No driver input for Bruton


Kyle Busch, driver of the #18 M&M’s Toyota, speaks with the media prior to practice for the NASCAR Nationwide Series Food City 250 at Bristol Motor Speedway on August 24, 2012 in Bristol, Tennessee. (Photo by Jared C. Tilton/Getty Images)

BRISTOL, Tenn. — Bruton Smith didn’t ask Kyle Busch for his opinion when he decided to grind away two degrees of banking from the top groove at Bristol Motor Speedway.

In fact, Smith didn’t ask for any driver input before embarking on the project designed to correct a perceived lack of action at the .533-mile track.

Asked for his opinion of the changes after finishing third in Friday night’s Food City 250 NASCAR Nationwide Series race, Busch replied with characteristic frankness.

“It’s definitely hard to pass out there,” he said. “I think we all see it on the restarts that everybody is fighting for the top, just trying to root everybody out of the way to get up there and get in a single-file line. It’s frustrating.  It’s certainly not what we all want to see around here.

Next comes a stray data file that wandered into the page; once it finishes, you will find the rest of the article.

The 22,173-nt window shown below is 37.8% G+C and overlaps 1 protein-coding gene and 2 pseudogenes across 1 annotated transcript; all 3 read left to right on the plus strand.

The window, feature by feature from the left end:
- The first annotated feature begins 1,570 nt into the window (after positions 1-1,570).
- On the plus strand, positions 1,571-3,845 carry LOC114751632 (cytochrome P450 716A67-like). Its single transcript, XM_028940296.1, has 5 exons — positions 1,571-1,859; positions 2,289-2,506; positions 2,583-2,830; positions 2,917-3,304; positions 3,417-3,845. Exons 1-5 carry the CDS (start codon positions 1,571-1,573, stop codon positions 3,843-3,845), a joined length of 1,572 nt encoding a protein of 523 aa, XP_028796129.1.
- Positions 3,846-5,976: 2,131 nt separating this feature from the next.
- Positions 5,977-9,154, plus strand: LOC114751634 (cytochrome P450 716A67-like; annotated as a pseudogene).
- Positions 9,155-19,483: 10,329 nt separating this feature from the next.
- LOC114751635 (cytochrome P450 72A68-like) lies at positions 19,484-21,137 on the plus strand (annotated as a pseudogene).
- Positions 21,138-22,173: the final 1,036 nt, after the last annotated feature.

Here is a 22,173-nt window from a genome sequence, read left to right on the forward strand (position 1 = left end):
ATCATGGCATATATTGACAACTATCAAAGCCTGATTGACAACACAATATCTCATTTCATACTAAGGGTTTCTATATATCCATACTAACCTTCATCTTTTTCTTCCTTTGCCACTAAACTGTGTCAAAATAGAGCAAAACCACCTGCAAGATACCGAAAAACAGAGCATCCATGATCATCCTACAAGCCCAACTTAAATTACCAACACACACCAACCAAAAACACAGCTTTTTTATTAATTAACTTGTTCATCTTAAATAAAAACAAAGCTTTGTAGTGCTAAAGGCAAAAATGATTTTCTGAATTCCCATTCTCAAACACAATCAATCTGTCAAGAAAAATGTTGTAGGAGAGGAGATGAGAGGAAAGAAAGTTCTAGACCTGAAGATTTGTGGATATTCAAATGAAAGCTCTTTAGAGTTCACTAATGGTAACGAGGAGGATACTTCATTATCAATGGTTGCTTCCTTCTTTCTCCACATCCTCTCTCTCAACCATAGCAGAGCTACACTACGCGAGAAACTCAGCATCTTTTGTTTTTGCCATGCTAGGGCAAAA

I felt like before there was a bottom and there was a (third lane up top), and you could even use the middle and you could work a lot around through there. Right now, they brought the top closer to the bottom so it actually hurts the bottom worse, because you don’t have room to move up off the corners and get into the corners and all that stuff. You’re actually to the mercy of the guy on your outside.”

Busch couldn’t resist closing with some vintage sarcasm.

“I’m glad they conferred with all the drivers,” he said.


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